The Altima International Dance Association spreads awareness on
Published: Wednesday, November 7, 2012
Updated: Friday, August 23, 2013 16:08
This past Wednesday night in the Student Union theatre, Alima International Dance Association presented “A cultural showcase of music and dance to benefit Invisible Children.” Invisible Children is the group responsible for the viral ‘Kony 2012’ campaign from earlier this year. Their goal is to help find and take down Joseph Kony, the man responsible for creating and leading the Lord’s Resistance Army, a violent organization composed primarily of child soldiers stolen from their villages.
The show featured multiple groups from both UConn and The University of Rhode Island (where Alima originated), including Alima branches from both universities, B.A.I.L.E., UConn Irish, the Steel Pan Ensemble and UConn Surya. Each group presented dances that represented their individual groups and connected to Invisible Children’s African theme. UConn Irish, for example, preformed a traditional Irish step dance to Shakira’s “This Time for Africa.” UConn Alima, which featured over twenty dancers, had the most performances and danced to songs such as “Azonto,” “Heartbreak,” “Internationally Urban,” “Sets” and “Caribbean Dispute”.
Every performance was met with uproarious applause. JoJo Winsor, a 5th-semester mechanical engineering major, appreciated the evening performances. She said, “They did a great job both performing and educating people about the issues over in Africa. It’s different from what you usually see here at the university, but it’s also great altogether.”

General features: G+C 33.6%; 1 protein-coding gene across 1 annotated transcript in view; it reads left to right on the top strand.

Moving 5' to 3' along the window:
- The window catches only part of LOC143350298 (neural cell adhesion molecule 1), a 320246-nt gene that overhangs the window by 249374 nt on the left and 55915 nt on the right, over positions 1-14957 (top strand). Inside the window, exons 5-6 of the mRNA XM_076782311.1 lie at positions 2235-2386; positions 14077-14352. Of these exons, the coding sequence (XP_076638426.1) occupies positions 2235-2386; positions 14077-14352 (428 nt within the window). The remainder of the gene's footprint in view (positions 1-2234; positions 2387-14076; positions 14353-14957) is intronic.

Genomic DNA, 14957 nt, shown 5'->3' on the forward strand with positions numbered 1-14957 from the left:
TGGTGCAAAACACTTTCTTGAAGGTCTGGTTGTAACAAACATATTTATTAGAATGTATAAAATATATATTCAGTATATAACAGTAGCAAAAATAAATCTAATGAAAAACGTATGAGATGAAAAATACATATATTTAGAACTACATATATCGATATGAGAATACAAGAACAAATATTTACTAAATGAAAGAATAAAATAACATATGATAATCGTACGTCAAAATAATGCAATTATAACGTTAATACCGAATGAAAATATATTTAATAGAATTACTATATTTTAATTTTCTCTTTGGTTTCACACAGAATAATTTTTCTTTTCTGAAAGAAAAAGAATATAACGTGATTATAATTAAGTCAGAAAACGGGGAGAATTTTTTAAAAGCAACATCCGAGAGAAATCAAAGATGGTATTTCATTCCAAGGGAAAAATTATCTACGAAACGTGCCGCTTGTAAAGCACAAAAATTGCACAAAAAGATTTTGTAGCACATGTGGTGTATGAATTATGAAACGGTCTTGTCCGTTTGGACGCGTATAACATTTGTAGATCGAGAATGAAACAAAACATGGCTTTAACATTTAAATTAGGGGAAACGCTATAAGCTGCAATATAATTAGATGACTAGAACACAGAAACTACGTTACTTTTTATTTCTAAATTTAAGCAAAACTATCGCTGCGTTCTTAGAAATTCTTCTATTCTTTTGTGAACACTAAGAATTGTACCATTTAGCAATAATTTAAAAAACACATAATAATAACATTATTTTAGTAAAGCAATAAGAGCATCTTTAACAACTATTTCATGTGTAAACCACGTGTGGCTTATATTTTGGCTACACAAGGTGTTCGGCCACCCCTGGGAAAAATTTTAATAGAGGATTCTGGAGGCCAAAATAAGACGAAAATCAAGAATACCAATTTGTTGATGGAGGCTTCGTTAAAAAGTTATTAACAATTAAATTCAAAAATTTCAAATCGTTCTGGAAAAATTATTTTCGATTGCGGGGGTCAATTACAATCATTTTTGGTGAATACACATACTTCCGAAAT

The “Alima” (meaning, “those who are skilled at dance and music) International Dance Association,was founded at the University of Rhode Island in 2005, and works to achieve widespread acceptance of cultural diversity through dance. They came to UConn in 2009, and are now one of the largest and fastest growing student-run groups on campus, having tripled their membership in only a year and a half.
Kylie Noell, a 7th-semester communications major and member of Alima, said, “Every fall, Alima at UConn hosts a showcase to raise money, awareness about a different cause, and of course, awareness about Alima itself. This is our fourth year, and considering how big Kony2012 became during the early part of this year, we figured it was an obvious choice.” The guest speaker for the night, D’Mario Sowah, a former child soldier, is also a good friend of Alima’s President, which Kaylie said influenced the decision.
Although the show was free to attend, donations were accepted at the door, and all proceeds were donated to Invisible Children to help bring an end to Joseph Kony and the Lord’s Resistance Army in East and Central Africa. Anyone interested in learning more about the cause, or joining any of the groups that performed, can visit Invisiblechildren.com or getinvolved.uconn.edu.